The problems facing the new government are immense, with a looming European recession in countries which are our traditional export markets putting further pressure on our finances. It is in this context that one rightly asks whether the health sector and the social benefits with all promises being made is in fact sustainable?

We would have far preferred a more honest appraisal of the economic situation from both sides who, during this campaign, have avoided looking at the financial figures with cold logic and have offered a bonanza of giveaways while at the same time stating that no taxes will be introduced. This is hogwash. Indeed, more honesty in this regard has come from Alternattiva Demokratika the Green Party who also, to their merit, have put on the political agenda many issues which the two traditional parties have been reluctant to talk about including decriminalisation of marijuana, same-sex marriage, adoptions by gay couples, abusive boat houses and illegal hunting.

Our commitment is not to any of the three political parties but to our expectations that radical reforms take place, many of which are totally absent from the electoral programmes. It is fair to want a government which works in favour of economic growth but a lot of the malaise in our country stems from institutions that carry little national support and are often the extensions of the government of the day.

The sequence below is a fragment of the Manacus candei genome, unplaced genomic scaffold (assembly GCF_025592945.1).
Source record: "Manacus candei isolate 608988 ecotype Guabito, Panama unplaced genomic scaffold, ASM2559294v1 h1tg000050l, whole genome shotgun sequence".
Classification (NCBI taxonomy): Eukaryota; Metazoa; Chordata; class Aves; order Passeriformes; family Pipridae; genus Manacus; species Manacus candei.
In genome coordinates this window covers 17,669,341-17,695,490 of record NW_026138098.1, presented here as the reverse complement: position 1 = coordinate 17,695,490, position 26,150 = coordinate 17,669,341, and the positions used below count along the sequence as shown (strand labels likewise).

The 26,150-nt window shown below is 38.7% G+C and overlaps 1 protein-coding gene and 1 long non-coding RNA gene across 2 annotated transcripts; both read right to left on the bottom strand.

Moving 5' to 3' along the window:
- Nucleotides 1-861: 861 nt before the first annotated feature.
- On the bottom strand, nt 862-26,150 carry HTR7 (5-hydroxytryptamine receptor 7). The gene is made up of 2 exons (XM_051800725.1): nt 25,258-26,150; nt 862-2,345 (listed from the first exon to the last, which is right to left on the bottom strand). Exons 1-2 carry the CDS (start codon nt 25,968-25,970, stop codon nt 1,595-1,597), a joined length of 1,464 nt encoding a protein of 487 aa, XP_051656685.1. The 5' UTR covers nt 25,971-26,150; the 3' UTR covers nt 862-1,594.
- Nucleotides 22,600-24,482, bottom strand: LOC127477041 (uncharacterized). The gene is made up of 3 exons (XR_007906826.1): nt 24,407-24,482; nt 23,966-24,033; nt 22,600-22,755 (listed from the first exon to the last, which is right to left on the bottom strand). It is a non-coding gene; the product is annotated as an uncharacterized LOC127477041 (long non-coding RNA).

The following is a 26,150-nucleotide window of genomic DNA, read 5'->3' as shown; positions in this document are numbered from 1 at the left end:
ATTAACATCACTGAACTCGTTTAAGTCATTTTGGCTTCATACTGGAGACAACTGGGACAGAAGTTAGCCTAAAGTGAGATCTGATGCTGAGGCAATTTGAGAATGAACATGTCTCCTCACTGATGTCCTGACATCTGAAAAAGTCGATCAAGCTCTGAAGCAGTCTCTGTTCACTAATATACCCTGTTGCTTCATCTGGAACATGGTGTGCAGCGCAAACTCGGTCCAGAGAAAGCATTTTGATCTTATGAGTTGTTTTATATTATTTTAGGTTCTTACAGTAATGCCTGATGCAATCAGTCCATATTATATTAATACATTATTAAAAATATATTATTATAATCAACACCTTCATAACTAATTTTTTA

What is needed is a reforming agenda which tackles the very problems which are at the core of our divided society. What concrete improvements are to be done to have a truly national broadcasting service? Is the culture of meritocracy to govern public appointments? Can the country afford not to tackle electoral reform when in each election, there are numerous wasted votes?

Is party financing going to be regularised? Are the parties to be legally regulated and their accounts being put up for public scrutiny? Will a conflict of interest law be implemented? Will there be a reform of the judiciary starting from method of appointment to delays in the courts?

We will be judging the new government on the basis of the implementation of this reforming programme. We will look beyond what is included in their programmes. We believe a reforming programme will lead to a participatory democracy where people have a say and a stake in the system, beyond just voting every five years. Many of these reforms do not cost money and present an opportunity for our country to upgrade its standards of conduct in line with European democracies.

At MaltaToday we commit ourselves to continue to serve as an agenda setter as a sentinel for change.  We commit ourselves to oversee the political machinations and the failures of the system without fear or favour.  We believe our readers will continue to support us in this difficult endeavour.